Gout and Diabetes

Gout and diabetes are two different health problems, but if you have one, you’re more likely to get the other.

Gout is a type of arthritis that happens when a substance called uric acid builds up in your blood. It causes joint pain, especially in the big toe.

Type 2 diabetes happens when your body doesn’t make or use enough insulin, a hormone that controls your blood sugar.

What’s the Connection?

Scientists aren’t sure exactly why gout and diabetes are related.

Gout causes inflammation in the body. Some experts believe inflammation may also play a role in diabetes.

On the other hand, people with type 2 diabetes often have high levels of uric acid in their blood, which could be due to extra fat. If you’re overweight, your body creates more insulin. That makes it harder for your kidneys get rid of uric acid, which may lead to gout. 

Some recent research has shown just how strong the link is between the two conditions.

In one study, researchers looked at the health records of people who participated in the Framingham Heart Study, a research project on heart disease that started in 1948. They found those with higher uric acid levels in their blood were more likely to get type 2 diabetes. Specifically, for every 1 milligram per deciliter (mg/dL) rise in uric acid, the chance of diabetes went up by 20%.

Another report included more than 35,000 people with gout. Scientists found that women with gout were 71% more likely to get diabetes. Men with gout had a 22% higher chance.

Risk Factors for Gout and Diabetes

Many of the same things can make your chances of having gout or diabetes go up. You may be more likely to get them if you:

  • Are overweight or obese. If you carry extra fat on your body, you’re more likely to have both gout and type 2 diabetes.
  • Drink too much alcohol. Moderate amounts of alcohol -- one drink a day for women and men over 65 and two for men 65 and younger -- may actually lower your chances of getting diabetes. But too much can affect how your pancreas releases insulin, which can lead to type 2 diabetes. More than two drinks a day can also up your odds of gout.
  • Have a family history of them. If one of your family members has had gout or diabetes, you’re more likely to get these diseases, too.
  • Have other health problems. High cholesterol and high blood pressure are linked to both conditions. 

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Manage and Prevent Gout and Diabetes

It’s important to keep your uric acid and blood sugar under control if you have gout and diabetes or want to keep from having them.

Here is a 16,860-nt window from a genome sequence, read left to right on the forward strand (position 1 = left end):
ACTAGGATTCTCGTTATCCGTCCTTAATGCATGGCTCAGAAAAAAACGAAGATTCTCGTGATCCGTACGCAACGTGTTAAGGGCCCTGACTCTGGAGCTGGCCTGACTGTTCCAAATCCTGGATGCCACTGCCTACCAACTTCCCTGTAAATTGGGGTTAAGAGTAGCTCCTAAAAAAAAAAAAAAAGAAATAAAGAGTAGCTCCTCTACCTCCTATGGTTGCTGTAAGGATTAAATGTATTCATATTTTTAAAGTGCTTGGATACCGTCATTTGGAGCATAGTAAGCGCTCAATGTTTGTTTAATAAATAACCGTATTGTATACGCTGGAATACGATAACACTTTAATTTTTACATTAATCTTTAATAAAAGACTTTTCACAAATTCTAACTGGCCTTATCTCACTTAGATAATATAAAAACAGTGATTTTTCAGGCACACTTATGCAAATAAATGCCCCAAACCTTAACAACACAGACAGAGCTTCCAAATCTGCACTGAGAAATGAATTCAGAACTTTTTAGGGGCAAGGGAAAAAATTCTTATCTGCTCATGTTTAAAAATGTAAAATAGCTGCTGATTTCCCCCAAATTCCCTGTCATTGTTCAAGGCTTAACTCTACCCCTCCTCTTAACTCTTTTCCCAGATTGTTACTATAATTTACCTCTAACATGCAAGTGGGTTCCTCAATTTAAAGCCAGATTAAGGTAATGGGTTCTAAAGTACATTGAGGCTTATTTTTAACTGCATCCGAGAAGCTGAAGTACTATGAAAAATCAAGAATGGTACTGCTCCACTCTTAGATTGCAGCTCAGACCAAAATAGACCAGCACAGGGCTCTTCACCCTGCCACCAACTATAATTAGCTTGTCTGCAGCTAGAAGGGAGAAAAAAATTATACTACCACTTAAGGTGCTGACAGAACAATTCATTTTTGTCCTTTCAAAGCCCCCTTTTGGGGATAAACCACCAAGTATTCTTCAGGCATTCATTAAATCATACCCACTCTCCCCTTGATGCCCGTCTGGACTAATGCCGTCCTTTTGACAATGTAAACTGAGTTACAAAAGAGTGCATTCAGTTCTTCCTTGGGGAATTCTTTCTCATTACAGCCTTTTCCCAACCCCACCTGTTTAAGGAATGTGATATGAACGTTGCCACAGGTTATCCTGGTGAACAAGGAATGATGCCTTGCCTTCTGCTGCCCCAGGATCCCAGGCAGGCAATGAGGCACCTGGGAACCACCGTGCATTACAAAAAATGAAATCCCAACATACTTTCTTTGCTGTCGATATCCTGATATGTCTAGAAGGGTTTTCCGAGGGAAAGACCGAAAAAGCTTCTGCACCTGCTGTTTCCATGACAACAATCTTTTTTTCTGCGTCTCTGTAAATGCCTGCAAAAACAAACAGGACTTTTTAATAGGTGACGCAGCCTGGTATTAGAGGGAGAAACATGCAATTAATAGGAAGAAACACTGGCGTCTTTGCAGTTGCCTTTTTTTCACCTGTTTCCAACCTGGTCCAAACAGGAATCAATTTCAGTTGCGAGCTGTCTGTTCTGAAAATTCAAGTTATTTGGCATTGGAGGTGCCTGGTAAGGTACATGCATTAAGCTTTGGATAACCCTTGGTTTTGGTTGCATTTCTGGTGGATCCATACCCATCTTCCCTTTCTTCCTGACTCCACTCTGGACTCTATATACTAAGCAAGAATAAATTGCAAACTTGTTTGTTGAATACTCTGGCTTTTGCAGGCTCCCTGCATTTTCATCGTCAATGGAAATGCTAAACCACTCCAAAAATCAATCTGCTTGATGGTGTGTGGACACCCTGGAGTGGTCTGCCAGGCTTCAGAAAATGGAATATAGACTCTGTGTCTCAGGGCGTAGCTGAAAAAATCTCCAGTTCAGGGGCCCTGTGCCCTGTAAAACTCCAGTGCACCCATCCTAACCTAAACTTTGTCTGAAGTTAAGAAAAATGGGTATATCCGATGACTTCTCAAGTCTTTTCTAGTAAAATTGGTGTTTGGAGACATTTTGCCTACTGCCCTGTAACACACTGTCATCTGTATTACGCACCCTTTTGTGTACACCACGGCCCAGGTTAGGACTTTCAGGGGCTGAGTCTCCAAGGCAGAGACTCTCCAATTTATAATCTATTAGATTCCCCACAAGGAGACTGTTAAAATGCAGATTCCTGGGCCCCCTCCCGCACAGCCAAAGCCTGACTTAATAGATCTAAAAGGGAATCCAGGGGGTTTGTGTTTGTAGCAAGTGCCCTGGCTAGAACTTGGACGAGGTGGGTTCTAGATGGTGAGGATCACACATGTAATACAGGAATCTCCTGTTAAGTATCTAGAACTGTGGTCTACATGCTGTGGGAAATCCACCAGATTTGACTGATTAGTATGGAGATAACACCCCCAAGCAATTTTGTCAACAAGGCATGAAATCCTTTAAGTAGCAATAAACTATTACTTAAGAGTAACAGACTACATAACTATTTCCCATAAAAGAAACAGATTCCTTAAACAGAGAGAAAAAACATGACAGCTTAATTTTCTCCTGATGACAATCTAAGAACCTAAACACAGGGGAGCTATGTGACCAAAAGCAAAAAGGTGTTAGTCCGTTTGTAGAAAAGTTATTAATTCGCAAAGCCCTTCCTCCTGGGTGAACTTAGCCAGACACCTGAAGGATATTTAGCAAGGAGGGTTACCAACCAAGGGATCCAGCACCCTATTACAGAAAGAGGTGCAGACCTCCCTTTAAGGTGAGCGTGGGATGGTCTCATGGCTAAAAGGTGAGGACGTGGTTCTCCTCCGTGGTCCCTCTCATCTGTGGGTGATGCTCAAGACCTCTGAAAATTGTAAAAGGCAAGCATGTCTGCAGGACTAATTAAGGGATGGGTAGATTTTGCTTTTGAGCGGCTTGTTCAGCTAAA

Your habits and lifestyle are some of the best ways to do that:

  • Eat a healthy diet. Include foods that are low in calories and fat, but high in fiber, to lower your risk of diabetes. Fruits, veggies, and whole grains are best. To protect against gout, you may want to avoid red meat, shellfish, sugary foods and drinks, and alcohol, especially beer. Low-fat dairy foods might protect you from gout, so keep them on the menu.  
  • Drink lots of water. Drink at least 8 cups of water a day to help your body get rid of uric acid. Good hydration is also important if you want to keep healthy blood sugar levels. 
  • Lose weight. Less body fat can lower your uric acid levels and improve your blood sugar. But don’t fast or try a crash diet. Quick weight loss can raise uric acid.
  • Exercise. Try to get at least 30 minutes of physical activity a day. Exercise can help you stay at a healthy weight, which makes gout and diabetes less likely. 
  • Manage other health issues. If you have other problems, such as high cholesterol, high blood pressure, or kidney disease, make sure to take care of them. Follow your doctor’s instructions, and take all of your medicines.
WebMD Medical Reference Reviewed by Minesh Khatri, MD on November 24, 2019

Sources

SOURCES:

Gout & Uric Acid Education Society: “Gout and Diabetes: If you have gout, you may be at risk for diabetes.”

Arthritis Foundation: “What is Gout?” “Five Conditions Linked with Gout,” “How Fat Affects Gout.”

Mayo Clinic: “Gout: Symptoms: Causes: Risk Factors: Prevention,” “Type 2 Diabetes,” “Type 2 Diabetes: Symptoms and Causes,” “Diabetes: Does alcohol and tobacco use increase my risk?”

CDC: “New CDC report: More than 100 million Americans have diabetes or prediabetes.”

The American Journal of Medicine: “Serum Uric Acid Levels and the Risk of Type 2 Diabetes: A Prospective Study.”

American Diabetes Association: “High Uric Acid Levels Raise Diabetes Risk,” “Checking Your Blood Glucose,” “Diagnosing Diabetes and Learning About Prediabetes.”

Annals of the Rheumatic Diseases: “Independent impact of gout on the risk of diabetes mellitus among women and men: a population-based, BMI-matched cohort study.”

American Heart Association: “Understand Your Risk for Diabetes.”

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